Instead, let’s admit, smiling, how and why the stories of Marco Polo commanded the spirit of the great Genoese navigator. We see it now, at the mouth of the Rio de los Mares, determined to find that blessed Cubanacan, in which Martino Alonzo, the commander of the Pinta, saw a simple corruption of Kublai-kan. They both ignored something known later: that the naturals of those places said nacan as we say the “means”; hence the consequence that Cubanacan meant the means, the center of Cuba. Pinzon, who saw a corruption of Kublai-kan, could have with equal foundation see a Cipang, which was the name reported by Marco Polo for the insular kingdom of Japan . After all, the desire to associate the new discoveries with the old names was right in the blood. Cuba, when all hope of becoming one with the island of Cipango was lost, was ascribed to the Antilles archipelago; a name appropriately modernized by the famous Antilla of Aristotle, dug by ear from the no less famous Atlantis of Solon, and of his great-grandson Plato.

But it is time that we return to the story. Escaping from the shore the savages at the first entry of the palischermi into the mouth of the Rio de los Mares, the almirante let his marinaresca rest a few hours, also wanting to persuade those suspicious natives that he had no hostile intention. In the afternoon he only sent one of his guanahani interpolations to the bargio.

The villagers had returned to their huts; but they were always on the alert, ready to run away. They saw the bargio approach, saw a savage of their species in the rower, and they waited. The interpetre, as it came near the shore, so that it could be heard from the ground, stood up on the prow of the small boat, and addressed the speech to those peoples, painting them foreigners as superhuman beings, come from heaven, white in face, friends of the red men, to whom they made many beautiful donations, similar to what he was waving in front of them, making it pleasantly resonate in the ears. When he had finished his speech, the Indian threw himself into the water and turned to swim at the beach.

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He was alone; he was received without suspicion. His speech, really, was a little different from that of Cuba; but how can it be different among peoples of the same blood, long lived divided. They hardly understood it, but they finally understood it, and they persuaded themselves that strangers had come from friends. And then that rattle that the messenger was jingling in their ear, what music!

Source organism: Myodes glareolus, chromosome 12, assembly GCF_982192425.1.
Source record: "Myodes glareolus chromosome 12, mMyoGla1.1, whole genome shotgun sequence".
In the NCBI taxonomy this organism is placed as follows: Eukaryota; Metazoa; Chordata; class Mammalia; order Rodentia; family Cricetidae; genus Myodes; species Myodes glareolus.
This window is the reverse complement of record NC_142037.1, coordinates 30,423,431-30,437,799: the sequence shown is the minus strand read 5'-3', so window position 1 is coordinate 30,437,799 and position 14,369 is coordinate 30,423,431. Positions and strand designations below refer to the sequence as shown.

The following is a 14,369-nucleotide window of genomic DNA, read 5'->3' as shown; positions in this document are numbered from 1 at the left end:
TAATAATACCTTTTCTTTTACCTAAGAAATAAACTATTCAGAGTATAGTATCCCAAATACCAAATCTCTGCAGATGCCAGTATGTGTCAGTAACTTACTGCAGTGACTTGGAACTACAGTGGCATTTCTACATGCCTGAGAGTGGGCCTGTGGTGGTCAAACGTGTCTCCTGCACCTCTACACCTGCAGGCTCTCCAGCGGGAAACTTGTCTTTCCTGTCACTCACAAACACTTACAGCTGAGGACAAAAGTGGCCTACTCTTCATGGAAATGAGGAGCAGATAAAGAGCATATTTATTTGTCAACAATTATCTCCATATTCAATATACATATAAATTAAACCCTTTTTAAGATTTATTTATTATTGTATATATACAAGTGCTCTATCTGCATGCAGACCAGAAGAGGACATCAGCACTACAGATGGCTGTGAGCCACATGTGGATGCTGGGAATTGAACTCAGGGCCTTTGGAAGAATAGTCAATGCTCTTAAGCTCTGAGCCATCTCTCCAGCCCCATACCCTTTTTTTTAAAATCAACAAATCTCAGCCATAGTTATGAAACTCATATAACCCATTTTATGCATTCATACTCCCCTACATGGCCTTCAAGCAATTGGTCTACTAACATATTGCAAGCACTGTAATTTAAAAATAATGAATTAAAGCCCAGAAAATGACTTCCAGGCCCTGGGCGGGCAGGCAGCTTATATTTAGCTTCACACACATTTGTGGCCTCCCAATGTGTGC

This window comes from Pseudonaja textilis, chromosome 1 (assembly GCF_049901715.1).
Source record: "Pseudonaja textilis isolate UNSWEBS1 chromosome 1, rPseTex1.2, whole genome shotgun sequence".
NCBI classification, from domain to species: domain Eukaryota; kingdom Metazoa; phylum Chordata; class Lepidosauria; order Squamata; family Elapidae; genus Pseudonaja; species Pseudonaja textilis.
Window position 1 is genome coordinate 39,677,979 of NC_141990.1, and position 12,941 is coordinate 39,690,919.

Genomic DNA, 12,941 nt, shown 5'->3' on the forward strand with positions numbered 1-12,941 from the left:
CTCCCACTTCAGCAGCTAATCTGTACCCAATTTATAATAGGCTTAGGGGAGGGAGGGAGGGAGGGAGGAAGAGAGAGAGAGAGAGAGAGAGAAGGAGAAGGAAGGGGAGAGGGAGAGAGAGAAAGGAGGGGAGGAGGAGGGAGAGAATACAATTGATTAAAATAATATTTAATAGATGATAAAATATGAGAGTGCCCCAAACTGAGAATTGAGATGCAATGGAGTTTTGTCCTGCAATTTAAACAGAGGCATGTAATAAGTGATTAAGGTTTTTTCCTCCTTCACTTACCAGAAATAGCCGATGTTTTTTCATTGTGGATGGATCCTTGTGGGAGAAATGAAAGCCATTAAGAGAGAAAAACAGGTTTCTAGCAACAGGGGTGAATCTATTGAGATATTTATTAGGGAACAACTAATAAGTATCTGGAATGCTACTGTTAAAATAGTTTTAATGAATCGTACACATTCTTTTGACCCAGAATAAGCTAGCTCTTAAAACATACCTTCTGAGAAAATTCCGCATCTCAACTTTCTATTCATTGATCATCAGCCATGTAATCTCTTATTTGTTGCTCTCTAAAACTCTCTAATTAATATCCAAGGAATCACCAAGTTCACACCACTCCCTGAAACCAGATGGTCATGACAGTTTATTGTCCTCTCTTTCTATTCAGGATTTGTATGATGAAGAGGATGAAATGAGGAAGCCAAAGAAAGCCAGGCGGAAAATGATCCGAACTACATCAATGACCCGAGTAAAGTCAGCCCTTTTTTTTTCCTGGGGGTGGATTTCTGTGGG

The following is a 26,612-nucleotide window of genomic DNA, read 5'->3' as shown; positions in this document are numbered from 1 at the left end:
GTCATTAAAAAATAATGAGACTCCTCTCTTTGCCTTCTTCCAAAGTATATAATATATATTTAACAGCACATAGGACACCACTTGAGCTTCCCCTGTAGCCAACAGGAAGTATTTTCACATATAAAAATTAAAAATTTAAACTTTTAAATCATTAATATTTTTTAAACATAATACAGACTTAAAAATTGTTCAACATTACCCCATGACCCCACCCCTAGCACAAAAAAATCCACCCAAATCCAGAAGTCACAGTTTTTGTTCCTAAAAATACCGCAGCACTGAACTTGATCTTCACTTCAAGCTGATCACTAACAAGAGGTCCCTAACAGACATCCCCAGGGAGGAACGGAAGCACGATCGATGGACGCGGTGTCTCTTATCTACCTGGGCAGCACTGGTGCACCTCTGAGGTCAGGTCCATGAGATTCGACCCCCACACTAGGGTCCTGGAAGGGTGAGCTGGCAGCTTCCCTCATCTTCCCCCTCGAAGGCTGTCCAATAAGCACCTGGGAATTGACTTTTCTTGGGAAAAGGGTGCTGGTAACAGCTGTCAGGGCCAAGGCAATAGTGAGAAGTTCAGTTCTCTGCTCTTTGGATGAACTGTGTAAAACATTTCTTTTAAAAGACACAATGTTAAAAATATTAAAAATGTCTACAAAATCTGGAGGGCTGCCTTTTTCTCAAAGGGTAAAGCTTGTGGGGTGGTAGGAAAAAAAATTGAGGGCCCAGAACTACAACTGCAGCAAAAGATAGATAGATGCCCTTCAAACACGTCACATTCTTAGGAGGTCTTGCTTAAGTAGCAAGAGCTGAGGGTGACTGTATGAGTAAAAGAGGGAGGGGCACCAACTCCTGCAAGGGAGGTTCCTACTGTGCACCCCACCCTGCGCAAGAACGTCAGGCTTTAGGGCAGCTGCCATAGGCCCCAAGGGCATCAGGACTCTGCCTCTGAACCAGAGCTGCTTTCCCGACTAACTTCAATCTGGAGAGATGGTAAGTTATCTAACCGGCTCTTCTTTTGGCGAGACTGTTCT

Immediately they slipped their quick pirogues from the beach; they placed us in cotton, fruits and cassava; with those present they went to meet the ships of the white men.

The almirante welcomed them with demonstrations of jubilation; he liked those present, and returned them, as usual, with small bronze bells and glass beads. The natural ones did not wear native gold pieces suspended on the nari; but pieces of silver. Metal too, and of greater value than it should have been twenty or thirty years later, when from Cuba, precisely, and from all the other lands discovered, so much abundance overflowed it in Europe.

Silver also had its value, and its appearance was greeted with joy. But more pleased the news of the white men in the ears (so they seemed to understand) that in the interior of the island, four days of walking, was the living room of a powerful and very rich king. The natives of the coast had already sent him messengers, to warn him of the arrival of those three huge pirogues with wings. If the white men were still six days, they would have seen them come back, and most likely with the king’s messengers.

Christopher Columbus could wait six days, and even longer; but he wanted to be sure of entering into a relationship with that king, in which it was lawful to imagine the great Dog. Therefore, an exchange to wait for the king’s messengers, he resolved to send his men into the interior of the island, calling for this office Rodrigo of Xeres and Luigi di Torres.

Ah, finally the great interpetre could have drawn his polyglot doctrine? He knew and spoke Hebrew, the hot, the Syriac, and he also crammed Arabic. Either one of those languages ​​would have meant the great dog. But if he had not understood any of them?

For each good purpose, Christopher Columbus sent two naturalists to the polyglot interpetre, one from Guanahani, who already knew that little bit of Spaniard that was said, and another from the same beach in Cuba, who, in the case of not leaving mother island, willingly accepted.

But those four did not have to go alone. Damiano’s bizarre spirit did not want it. Having briefly called his cousin Cosma, he introduced himself to the admirer to tell him:

– And two Genoese, by chance, could not go to Cubanacan?

-Why do? asked the almirante.

-But I know! what will be done by Rodrigo Xeres and Luigi di Torres. This good Jew came to the faith, knows his mother tongue, the hot, the Syriac, and a little bit even the Arab; but then….

-Orbene? what would you say?

-I want to say that he does not know the Genoese, which is the mother tongue, much more than the Hebrew.

He smiled at the almirante, and he noted with an accent of witty goodness:

“You two, Cosma and Damiano, you seem men to know much more than the native language of the Ligurians.

-Make your Excellency that we know the Latin, -recently dared Damiano.-If you were to meet on the road the Priest Janni, it would take someone who could speak to him in Latin, I imagine. As a priest, in fact, he will read his breviary every day.-